Sep 23 2008 WalesOnline
A woman who claimed squatters rights in the home of a former police chief in a desperate bid to highlight a dispute with a tenant was cleared today of trespass.
Lady Lesley Cooper, 48, of Bancfosfelen, near Carmarthen, west Wales, toured the for-sale bungalow as a prospective buyer as a way of gaining entry.
The property, in the nearby village of Meinciau, was put on the market by Terrence Grange, former chief Constable of Dyfed Powys Police, last autumn.
Mr Grange, 59, retired with immediate effect last November amid claims, later proved, he had misused police computers and paid for private meals with his force credit card.
Lady Cooper toured the vacant bungalow back in April, then blocked up the front door when the estate agent stepped outside.
Carrying drink and sandwiches to last three days she told him through the letter box she was claiming squatters’ rights and to call the police.
A two day trial at Carmarthen Magistrates’ Court heard that with her at the time was daughter Kyra, 26, and her daughter’s 11-day-old baby.
Dyfed Powys police officers were called to the home of their former boss after the estate agent failed to regain entry, injuring his arm in the process.
After a two hour stand-off an armed police response unit smashed down the rear patio doors, despite the fact senior officers had a full set of keys for the home.
Lady Cooper and her daughter were charged with trespass and criminal damage to an internal wall at the property.
Kyra Cooper was also charged with assault on the estate agent, whose arm was injured in the front door as he tried to get back inside.
Magistrates cleared both mother and daughter of all charges today at the end of the two day trial.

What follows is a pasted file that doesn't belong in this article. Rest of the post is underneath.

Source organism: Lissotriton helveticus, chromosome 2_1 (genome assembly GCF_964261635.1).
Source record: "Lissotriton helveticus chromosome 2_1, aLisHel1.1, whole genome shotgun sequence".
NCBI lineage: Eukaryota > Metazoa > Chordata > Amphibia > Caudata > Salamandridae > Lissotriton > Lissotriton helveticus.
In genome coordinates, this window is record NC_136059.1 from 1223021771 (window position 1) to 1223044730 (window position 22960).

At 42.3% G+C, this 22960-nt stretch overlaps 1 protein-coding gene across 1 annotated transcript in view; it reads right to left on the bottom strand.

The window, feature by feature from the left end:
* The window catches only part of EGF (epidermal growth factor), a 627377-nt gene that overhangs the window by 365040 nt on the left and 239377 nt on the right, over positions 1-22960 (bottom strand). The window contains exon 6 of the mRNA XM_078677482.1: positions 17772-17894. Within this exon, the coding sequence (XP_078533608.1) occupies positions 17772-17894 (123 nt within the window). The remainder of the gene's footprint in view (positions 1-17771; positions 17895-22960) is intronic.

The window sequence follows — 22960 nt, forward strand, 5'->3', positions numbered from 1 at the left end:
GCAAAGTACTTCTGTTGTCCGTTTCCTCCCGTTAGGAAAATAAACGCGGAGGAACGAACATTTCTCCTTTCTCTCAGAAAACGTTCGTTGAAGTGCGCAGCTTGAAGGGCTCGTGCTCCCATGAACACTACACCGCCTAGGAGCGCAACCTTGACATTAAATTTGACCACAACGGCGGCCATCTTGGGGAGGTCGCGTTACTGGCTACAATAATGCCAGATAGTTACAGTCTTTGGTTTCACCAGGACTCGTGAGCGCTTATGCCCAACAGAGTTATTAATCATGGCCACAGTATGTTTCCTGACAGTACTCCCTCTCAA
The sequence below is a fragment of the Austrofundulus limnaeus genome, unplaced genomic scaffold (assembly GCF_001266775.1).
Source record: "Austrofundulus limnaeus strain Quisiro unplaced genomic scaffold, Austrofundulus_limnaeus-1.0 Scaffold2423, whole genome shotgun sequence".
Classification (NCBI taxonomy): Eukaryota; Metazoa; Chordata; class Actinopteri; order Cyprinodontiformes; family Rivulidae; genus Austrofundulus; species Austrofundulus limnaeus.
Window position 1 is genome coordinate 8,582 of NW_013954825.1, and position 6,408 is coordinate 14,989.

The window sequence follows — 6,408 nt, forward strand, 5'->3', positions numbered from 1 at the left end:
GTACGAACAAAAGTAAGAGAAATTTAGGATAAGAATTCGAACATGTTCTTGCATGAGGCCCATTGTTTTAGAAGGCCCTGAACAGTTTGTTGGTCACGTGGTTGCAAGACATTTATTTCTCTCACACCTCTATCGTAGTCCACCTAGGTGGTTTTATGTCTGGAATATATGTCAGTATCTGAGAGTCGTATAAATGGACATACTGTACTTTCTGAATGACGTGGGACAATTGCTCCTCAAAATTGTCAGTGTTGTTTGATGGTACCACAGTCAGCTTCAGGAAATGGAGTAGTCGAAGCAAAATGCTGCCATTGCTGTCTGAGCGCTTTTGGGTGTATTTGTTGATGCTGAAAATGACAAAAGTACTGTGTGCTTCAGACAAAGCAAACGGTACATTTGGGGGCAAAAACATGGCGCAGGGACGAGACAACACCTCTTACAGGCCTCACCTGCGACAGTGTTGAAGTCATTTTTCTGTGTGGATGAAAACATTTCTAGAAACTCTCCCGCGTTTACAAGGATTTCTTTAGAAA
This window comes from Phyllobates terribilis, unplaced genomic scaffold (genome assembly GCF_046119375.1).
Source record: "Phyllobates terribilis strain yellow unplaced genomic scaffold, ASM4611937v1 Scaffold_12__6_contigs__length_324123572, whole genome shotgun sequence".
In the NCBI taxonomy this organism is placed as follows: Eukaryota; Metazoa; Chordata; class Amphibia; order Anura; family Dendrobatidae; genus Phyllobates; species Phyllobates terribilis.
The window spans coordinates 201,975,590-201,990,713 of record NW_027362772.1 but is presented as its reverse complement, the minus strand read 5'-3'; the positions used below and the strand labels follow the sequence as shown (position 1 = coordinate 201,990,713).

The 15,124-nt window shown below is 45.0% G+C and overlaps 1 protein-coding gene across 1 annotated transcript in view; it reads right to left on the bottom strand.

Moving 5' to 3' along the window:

They concluded that Lady Cooper’s decision to book an appointment to see the house in the name of her sister indicated she had never intended to buy it.
But they also acknowledged that when asked to leave by police the officers had not been acting with the direct authority of Mr Grange.
They also accepted that Ms Cooper had not known what her mother intended to do when she entered the property.
During the trial Mr Grange gave evidence and was later questioned by Lady Cooper, who represented herself, and accused of being a freemason, which he denied.
Lady Cooper told the court she had been forced to take desperate action to highlight a long-running dispute she had with a tenant at her farm.
She claimed she had repeatedly reported what she regarded as race hate incidents to the police but that Mr Grange saw them as civil court matters.
A tearful Lady Cooper, speaking after the verdict today, accused the police of trying to discredit her.
“I was forced into taking the action I did because that was the only way the truth could come out,” Lady Cooper said.
“I feel as though they have deliberately set out to assassinate my character.
“I feel only relief now that people are listening to me at last and that the truth has come out.”
She added: “If I had it all to do again I would take more sandwiches.”